This species has a very large range, and hence does not approach the thresholds for Vulnerable under the range size criterion (Extent of Occurrence <20,000 km2 combined with a declining or fluctuating range size, habitat extent/quality, or population size and a small number of locations or severe fragmentation). Despite the fact that the population trend appears to be decreasing, the decline is not believed to be sufficiently rapid to approach the thresholds for Vulnerable under the population trend criterion (>30% decline over ten years or three generations). The population size may be small, but it is not believed to approach the thresholds for Vulnerable under the population size criterion (<10,000 mature individuals with a continuing decline estimated to be >10% in ten years or three generations, or with a specified population structure). For these reasons the species is evaluated as Least Concern.
Bostrychia olivacea (Sibley and Monroe 1990, 1993) has been split into B. olivacea and B. bocagei following Collar and Stuart (1985). Dwarf Olive Ibis Bostrychia bocagei of Sã o Tomé differs from African Olive Ibis B. olivacea of West and Central Africa in size (wing of cupreipennis 309-355 mm, bill 83-94 mm, tarsus 58-70 mm, tail 125-133 mm [measurements of Prí ncipe race rothschildi similar]; wing of bocagei 248 mm [n=5] [i.e. 75%], bill 73 mm [82%], tarsus 52 mm [81%], tail 95 mm [74%]), bill colour (pale brown with pale red on culmen and tip vs all pale to brick red in rothschildi), and coloration of upperparts (lacking greenish and some bronze sheen of other races), plus an evident but still poorly documented difference in voice (rothschildi producing a typical "HAAN-ha HAAN-ha" at dawn and dusk, bocagei remaining mostly silent but occasionally delivering a more equally stressed "kà h-gà h kà h-gà h"). There is good precedent for allowing its specific status (i.e. Chapin 1923, Amadon 1953, de Naurois 1973).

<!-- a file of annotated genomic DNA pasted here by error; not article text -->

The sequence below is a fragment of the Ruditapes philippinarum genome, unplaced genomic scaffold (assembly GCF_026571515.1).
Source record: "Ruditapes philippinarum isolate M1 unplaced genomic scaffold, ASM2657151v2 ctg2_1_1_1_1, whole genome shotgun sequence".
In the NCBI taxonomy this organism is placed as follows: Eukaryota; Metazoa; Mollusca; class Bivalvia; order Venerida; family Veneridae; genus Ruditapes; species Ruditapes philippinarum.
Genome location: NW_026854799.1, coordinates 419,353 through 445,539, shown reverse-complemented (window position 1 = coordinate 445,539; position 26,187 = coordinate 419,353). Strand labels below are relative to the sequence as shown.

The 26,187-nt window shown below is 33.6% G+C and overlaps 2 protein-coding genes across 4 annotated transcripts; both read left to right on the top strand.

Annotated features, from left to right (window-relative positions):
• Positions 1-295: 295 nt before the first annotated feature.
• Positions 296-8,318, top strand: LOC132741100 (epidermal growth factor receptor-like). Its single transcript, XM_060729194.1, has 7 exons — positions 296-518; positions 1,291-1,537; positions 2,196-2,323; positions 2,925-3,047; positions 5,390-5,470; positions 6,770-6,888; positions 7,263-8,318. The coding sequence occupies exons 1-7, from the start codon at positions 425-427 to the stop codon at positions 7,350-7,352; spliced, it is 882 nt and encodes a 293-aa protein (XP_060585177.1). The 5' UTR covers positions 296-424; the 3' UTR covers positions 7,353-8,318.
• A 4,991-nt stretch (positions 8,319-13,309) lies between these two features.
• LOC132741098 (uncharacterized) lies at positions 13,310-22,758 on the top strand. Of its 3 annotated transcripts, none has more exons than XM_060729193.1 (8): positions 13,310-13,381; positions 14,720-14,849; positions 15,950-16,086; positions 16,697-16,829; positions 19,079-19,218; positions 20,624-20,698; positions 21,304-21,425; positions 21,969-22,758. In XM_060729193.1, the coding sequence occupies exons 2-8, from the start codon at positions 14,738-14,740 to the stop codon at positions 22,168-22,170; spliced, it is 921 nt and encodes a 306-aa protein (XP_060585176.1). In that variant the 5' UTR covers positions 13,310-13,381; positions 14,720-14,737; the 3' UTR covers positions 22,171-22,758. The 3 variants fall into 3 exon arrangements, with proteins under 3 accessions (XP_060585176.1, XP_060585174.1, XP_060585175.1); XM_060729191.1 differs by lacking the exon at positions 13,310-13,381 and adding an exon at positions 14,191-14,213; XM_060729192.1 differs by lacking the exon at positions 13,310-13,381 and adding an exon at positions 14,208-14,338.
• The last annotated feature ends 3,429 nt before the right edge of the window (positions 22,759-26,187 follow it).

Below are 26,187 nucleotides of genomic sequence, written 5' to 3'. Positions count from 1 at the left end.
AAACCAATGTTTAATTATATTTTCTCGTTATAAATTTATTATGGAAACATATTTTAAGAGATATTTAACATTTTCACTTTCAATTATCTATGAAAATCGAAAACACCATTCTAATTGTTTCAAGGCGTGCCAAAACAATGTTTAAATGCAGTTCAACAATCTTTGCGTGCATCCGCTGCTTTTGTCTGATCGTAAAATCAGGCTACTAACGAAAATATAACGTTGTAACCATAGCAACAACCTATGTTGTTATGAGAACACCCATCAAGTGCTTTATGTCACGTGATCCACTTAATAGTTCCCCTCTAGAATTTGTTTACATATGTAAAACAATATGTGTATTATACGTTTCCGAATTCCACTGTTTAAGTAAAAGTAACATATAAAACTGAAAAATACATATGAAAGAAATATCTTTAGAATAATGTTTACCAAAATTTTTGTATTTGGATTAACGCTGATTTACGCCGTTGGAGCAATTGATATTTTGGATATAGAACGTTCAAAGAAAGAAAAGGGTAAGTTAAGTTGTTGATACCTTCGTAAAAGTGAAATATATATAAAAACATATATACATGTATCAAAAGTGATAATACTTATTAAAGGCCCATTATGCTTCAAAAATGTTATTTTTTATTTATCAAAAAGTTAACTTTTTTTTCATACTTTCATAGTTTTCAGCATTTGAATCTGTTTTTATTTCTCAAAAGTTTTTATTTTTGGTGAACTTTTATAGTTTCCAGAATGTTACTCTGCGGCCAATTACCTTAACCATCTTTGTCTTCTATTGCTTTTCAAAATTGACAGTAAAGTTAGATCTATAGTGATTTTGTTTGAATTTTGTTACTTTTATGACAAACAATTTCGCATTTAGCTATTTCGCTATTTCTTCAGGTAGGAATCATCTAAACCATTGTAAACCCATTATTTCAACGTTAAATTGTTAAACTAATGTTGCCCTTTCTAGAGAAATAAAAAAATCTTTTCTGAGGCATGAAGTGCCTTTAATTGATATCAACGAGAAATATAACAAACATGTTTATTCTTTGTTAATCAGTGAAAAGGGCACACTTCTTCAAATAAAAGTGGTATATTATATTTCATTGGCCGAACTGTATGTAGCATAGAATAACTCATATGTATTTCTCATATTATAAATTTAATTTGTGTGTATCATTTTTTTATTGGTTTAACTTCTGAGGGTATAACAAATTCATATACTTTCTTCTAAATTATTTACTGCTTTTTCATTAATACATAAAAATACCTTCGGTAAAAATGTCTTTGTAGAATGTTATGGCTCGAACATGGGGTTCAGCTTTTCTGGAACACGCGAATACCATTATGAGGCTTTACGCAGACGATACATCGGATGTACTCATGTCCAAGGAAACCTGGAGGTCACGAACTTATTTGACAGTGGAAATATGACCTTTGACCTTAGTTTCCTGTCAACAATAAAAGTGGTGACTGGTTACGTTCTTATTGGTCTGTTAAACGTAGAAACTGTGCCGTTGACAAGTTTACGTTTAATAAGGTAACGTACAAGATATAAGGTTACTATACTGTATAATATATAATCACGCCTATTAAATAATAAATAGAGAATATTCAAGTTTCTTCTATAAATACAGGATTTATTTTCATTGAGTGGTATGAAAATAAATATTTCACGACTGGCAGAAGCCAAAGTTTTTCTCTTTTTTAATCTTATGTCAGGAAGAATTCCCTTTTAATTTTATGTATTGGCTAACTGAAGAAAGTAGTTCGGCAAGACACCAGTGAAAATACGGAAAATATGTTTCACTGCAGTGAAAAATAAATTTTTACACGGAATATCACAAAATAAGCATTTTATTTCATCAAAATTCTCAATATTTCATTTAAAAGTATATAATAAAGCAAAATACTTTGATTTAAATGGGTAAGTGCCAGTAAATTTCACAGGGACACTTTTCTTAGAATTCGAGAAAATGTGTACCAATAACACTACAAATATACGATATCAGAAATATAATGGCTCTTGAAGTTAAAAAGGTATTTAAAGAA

Brown, L. H.; Urban, E. K.; Newman, K. 1982. The birds of Africa vol I. Academic Press, London.
del Hoyo, J.; Elliott, A.; Sargatal, J. 1996. Handbook of the Birds of the World, vol. 3: Hoatzin to Auks. Lynx Edicions, Barcelona, Spain.
Hancock, J. A.; Kushlan, J. A.; Kahl, M. P. 1992. Storks, ibises and spoonbills of the world. Academic Press, London.
Text account compilers
Ekstrom, J., Butchart, S., Malpas, L.
IUCN Red List evaluators
Butchart, S., Symes, A.
BirdLife International (2014) Species factsheet: Bostrychia olivacea. Downloaded from http://www.birdlife.org on 23/04/2014. Recommended citation for factsheets for more than one species: BirdLife International (2014) IUCN Red List for birds. Downloaded from http://www.birdlife.org on 23/04/2014.
This information is based upon, and updates, the information published in BirdLife International (2000) Threatened birds of the world. Barcelona and Cambridge, UK: Lynx Edicions and BirdLife International, BirdLife International (2004) Threatened birds of the world 2004 CD-ROM and BirdLife International (2008) Threatened birds of the world 2008 CD-ROM. These sources provide the information for species accounts for the birds on the IUCN Red List.
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|Current IUCN Red List category||Least Concern|
|Family||Threskiornithidae (Ibises and spoonbills)|
|Species name author||(Du Bus De Gisignies, 1838)|
|Population size||3000-45000 mature individuals|
|Distribution size (breeding/resident)||802,000 km2|
|Links to further information|
|- Additional Information on this species|